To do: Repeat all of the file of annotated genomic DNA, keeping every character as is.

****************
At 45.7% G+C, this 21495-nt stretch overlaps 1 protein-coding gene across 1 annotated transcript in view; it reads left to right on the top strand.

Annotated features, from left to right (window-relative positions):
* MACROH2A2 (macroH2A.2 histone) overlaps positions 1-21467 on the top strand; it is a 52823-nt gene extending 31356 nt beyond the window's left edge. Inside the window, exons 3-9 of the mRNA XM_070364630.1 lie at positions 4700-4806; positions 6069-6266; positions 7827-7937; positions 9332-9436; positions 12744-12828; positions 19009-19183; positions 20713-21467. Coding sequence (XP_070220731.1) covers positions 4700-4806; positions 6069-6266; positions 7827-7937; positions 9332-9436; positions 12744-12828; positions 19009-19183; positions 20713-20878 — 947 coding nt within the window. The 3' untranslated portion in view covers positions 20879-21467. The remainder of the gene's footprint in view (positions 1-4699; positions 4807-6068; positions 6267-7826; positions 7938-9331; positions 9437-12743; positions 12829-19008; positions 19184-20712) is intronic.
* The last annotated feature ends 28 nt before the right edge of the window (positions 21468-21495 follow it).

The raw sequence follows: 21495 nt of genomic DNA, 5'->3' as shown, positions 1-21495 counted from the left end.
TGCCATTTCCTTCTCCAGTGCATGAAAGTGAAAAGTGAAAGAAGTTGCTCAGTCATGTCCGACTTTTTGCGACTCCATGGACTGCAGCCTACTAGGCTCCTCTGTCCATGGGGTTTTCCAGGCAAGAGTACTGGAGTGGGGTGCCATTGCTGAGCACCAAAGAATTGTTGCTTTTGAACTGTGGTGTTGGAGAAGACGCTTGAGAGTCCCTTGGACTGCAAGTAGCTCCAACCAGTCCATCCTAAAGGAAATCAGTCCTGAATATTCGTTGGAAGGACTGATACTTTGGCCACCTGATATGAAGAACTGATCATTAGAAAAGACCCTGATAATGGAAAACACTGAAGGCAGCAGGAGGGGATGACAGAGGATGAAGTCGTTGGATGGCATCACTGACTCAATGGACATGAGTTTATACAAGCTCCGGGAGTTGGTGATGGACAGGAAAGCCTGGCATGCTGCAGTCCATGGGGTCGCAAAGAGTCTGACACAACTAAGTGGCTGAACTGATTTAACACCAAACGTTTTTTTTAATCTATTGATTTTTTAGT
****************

At 45.7% G+C, this 21495-nt stretch overlaps 1 protein-coding gene across 1 annotated transcript in view; it reads left to right on the top strand.

Annotated features, from left to right (window-relative positions):
* MACROH2A2 (macroH2A.2 histone) overlaps positions 1-21467 on the top strand; it is a 52823-nt gene extending 31356 nt beyond the window's left edge. Inside the window, exons 3-9 of the mRNA XM_070364630.1 lie at positions 4700-4806; positions 6069-6266; positions 7827-7937; positions 9332-9436; positions 12744-12828; positions 19009-19183; positions 20713-21467. Coding sequence (XP_070220731.1) covers positions 4700-4806; positions 6069-6266; positions 7827-7937; positions 9332-9436; positions 12744-12828; positions 19009-19183; positions 20713-20878 — 947 coding nt within the window. The 3' untranslated portion in view covers positions 20879-21467. The remainder of the gene's footprint in view (positions 1-4699; positions 4807-6068; positions 6267-7826; positions 7938-9331; positions 9437-12743; positions 12829-19008; positions 19184-20712) is intronic.
* The last annotated feature ends 28 nt before the right edge of the window (positions 21468-21495 follow it).

The raw sequence follows: 21495 nt of genomic DNA, 5'->3' as shown, positions 1-21495 counted from the left end.
TGCCATTTCCTTCTCCAGTGCATGAAAGTGAAAAGTGAAAGAAGTTGCTCAGTCATGTCCGACTTTTTGCGACTCCATGGACTGCAGCCTACTAGGCTCCTCTGTCCATGGGGTTTTCCAGGCAAGAGTACTGGAGTGGGGTGCCATTGCTGAGCACCAAAGAATTGTTGCTTTTGAACTGTGGTGTTGGAGAAGACGCTTGAGAGTCCCTTGGACTGCAAGTAGCTCCAACCAGTCCATCCTAAAGGAAATCAGTCCTGAATATTCGTTGGAAGGACTGATACTTTGGCCACCTGATATGAAGAACTGATCATTAGAAAAGACCCTGATAATGGAAAACACTGAAGGCAGCAGGAGGGGATGACAGAGGATGAAGTCGTTGGATGGCATCACTGACTCAATGGACATGAGTTTATACAAGCTCCGGGAGTTGGTGATGGACAGGAAAGCCTGGCATGCTGCAGTCCATGGGGTCGCAAAGAGTCTGACACAACTAAGTGGCTGAACTGATTTAACACCAAACGTTTTTTTTAATCTATTGATTTTTTAGT